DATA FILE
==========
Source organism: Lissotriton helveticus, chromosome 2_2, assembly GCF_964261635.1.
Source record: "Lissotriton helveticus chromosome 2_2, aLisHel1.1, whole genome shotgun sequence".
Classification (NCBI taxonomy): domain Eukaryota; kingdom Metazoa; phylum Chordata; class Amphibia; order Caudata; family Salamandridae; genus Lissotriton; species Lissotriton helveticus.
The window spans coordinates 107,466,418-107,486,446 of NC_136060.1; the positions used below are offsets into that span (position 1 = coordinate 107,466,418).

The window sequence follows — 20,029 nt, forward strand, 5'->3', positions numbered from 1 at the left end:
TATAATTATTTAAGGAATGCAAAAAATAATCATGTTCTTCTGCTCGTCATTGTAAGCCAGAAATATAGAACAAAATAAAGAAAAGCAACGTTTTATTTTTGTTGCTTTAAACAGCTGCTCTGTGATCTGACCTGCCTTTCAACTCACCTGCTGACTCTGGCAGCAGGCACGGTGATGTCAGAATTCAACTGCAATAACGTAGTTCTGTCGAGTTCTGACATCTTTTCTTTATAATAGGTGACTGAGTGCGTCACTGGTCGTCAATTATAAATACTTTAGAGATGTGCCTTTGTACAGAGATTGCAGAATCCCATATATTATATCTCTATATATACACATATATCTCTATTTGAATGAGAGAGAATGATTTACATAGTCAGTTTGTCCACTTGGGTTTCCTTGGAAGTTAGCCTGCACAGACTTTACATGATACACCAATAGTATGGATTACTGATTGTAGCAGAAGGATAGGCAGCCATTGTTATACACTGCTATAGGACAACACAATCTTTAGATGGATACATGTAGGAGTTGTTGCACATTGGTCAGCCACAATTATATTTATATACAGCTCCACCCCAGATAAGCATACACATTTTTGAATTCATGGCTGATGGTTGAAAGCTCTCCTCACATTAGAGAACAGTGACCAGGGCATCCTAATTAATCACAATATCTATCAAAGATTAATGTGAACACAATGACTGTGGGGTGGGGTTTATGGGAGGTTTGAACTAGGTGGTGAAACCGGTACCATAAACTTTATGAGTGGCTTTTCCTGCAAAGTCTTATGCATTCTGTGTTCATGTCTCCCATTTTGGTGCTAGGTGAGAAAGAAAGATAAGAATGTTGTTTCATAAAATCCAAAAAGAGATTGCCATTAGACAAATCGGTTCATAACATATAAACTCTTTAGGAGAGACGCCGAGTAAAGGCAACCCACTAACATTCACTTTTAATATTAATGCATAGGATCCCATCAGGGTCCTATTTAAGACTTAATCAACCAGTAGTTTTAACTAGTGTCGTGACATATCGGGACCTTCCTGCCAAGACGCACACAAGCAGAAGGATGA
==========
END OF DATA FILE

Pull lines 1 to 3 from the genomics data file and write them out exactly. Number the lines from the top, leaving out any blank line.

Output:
Source organism: Lissotriton helveticus, chromosome 2_2, assembly GCF_964261635.1.
Source record: "Lissotriton helveticus chromosome 2_2, aLisHel1.1, whole genome shotgun sequence".
Classification (NCBI taxonomy): domain Eukaryota; kingdom Metazoa; phylum Chordata; class Amphibia; order Caudata; family Salamandridae; genus Lissotriton; species Lissotriton helveticus.